Things to ask before you start working with a PT …
What’s the structure of their programme / offer?
Do you see them face to face, is it a plan on an app or spreadsheet? Do they provide nutrition support? Are there things you’re expected to do each week? Is it for a set amount of time or ongoing? What results do they offer? Are you happy with this? Will it align with your lifestyle, time commitments and does it offer what you are looking for?
What type of training will they do with you?
Home or gym, cardio, weights? What equipment do you need, how will workouts be structured? Will you doing low reps / high reps? What will splits look like? How long will sessions take? This isn’t about right or wrong but if the PT you’re looking to work with advocates full body sessions only and you’re convinced the only way forward is the ‘bro split’ you probably won’t enjoy training that much. If it’s different to what you normally do, can you go in with an open mind? You need to be honest with yourself about this because if you aren’t going to follow their advice do you want to waste your money?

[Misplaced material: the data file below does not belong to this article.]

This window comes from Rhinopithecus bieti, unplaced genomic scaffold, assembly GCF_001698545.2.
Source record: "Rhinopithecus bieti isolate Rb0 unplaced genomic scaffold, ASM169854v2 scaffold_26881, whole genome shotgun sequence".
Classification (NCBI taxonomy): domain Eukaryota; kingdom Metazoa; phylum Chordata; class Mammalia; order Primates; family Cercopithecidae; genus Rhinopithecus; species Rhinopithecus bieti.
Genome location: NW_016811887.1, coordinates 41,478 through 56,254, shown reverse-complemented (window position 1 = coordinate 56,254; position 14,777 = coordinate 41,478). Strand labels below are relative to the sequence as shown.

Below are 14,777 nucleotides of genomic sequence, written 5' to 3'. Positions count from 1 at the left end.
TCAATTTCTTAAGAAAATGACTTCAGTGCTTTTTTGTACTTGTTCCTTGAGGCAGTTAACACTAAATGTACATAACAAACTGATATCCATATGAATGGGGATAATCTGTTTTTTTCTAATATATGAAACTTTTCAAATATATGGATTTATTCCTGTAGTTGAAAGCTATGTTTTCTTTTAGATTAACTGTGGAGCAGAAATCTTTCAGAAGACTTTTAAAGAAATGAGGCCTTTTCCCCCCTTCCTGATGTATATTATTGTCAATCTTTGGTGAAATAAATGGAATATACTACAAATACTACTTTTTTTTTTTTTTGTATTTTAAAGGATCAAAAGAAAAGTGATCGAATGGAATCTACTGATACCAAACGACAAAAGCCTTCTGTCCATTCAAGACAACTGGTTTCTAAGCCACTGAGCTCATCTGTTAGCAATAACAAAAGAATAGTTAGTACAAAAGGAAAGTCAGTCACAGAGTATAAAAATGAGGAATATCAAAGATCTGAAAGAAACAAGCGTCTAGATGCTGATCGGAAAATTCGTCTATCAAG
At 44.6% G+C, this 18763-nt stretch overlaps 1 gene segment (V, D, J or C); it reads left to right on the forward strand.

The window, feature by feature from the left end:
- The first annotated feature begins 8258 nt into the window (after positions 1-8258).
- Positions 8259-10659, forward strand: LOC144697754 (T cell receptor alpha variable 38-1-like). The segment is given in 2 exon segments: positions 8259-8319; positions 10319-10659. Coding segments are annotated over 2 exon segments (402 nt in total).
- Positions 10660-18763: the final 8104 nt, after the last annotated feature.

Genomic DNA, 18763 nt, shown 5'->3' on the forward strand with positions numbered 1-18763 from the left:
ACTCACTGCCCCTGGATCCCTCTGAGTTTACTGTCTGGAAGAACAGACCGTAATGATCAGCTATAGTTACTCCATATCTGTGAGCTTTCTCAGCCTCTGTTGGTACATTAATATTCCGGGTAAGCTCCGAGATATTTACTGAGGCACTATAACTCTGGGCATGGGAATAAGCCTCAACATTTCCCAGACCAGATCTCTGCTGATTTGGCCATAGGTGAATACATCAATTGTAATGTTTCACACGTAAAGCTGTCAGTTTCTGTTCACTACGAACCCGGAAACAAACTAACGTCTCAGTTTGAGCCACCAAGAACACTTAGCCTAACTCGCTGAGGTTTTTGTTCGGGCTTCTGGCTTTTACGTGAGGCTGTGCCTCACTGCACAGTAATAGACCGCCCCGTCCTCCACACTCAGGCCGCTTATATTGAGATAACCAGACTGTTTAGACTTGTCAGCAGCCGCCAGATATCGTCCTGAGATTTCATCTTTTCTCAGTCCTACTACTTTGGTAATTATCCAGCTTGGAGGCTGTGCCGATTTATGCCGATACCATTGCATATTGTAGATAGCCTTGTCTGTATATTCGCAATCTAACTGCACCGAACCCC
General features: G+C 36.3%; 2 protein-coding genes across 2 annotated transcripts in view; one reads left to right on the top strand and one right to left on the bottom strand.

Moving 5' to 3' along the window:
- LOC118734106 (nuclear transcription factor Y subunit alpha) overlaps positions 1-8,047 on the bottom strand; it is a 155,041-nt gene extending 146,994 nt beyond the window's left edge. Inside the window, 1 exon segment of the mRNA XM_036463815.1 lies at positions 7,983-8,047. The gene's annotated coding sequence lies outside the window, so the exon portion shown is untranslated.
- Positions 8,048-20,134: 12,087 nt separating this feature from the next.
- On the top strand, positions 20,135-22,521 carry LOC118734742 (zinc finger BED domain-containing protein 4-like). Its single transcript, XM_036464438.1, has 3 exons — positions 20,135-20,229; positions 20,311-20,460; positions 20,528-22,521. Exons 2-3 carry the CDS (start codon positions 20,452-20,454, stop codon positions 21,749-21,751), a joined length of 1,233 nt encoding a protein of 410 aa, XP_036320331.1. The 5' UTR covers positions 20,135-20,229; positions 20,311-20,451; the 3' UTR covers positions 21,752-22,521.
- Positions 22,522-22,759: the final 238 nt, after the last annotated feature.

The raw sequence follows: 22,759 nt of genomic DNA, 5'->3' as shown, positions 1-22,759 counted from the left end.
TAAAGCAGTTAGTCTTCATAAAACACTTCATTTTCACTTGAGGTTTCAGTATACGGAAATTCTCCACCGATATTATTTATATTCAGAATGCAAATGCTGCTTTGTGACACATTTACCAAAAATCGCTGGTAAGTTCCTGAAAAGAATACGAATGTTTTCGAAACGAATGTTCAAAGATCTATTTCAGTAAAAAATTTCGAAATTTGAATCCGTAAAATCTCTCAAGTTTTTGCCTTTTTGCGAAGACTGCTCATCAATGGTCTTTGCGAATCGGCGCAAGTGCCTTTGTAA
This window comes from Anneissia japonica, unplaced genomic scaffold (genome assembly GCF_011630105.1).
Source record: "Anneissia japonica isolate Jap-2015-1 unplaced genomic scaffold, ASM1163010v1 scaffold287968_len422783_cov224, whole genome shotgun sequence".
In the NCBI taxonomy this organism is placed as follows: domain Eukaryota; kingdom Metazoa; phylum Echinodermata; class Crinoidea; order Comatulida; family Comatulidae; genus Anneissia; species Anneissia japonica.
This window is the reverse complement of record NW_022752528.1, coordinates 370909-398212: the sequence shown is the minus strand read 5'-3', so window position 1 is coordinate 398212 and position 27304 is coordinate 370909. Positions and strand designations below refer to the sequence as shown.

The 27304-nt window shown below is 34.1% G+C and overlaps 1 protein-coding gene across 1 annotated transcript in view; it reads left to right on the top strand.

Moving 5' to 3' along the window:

Check in frequency
Will you check in daily, weekly, monthly, at all? How will you do this? Phone, text, email, questionnaire, Zoom? Will this work for you and does it meet with your expectations?
Do their views align with yours?
What do they talk about on social media? Do you generally agree with what they say? If their posts make your blood boil because you don’t agree with their stance on food or training or results you probably won’t enjoy working with them.
Qualifications and Experience
It goes without saying they should be a level 3 PT, if you are getting meal plans are they a qualified nutritionist? Beyond that, do they have the experience, knowledge and empathy to help you? Do you feel like they understand your specific pain points and have the ability to help you work on those?
Here is talk about why understanding the reasoning behind your goals is important so they really matter to you and allow for an enjoyable process, as well as how to refine your goal to make it effective and plan it in to your everyday life.
I had a bad week at work. Stressful and early mornings, late nights.
It did two things for me. Firstly when I’m stressed I want to comfort eat which tends to make me feel worse. It also meant I just got out of step with what would make me feel better. When I got in late I either ate quick fast food or just grabbed some toast, in the morning I grabbed more toast at the office. This meant my resolve was low to saying no to the many cakes in the office because simply put, I was already hungry and had limited food already prepped (I did have lunch prepared so I at least had a proper cooked meal for lunch). My brain kind of set into a cycle where I hit the fuck it button with my diet. I kind of trained a bit but I didn’t feel committed to it so all in all I felt rubbish.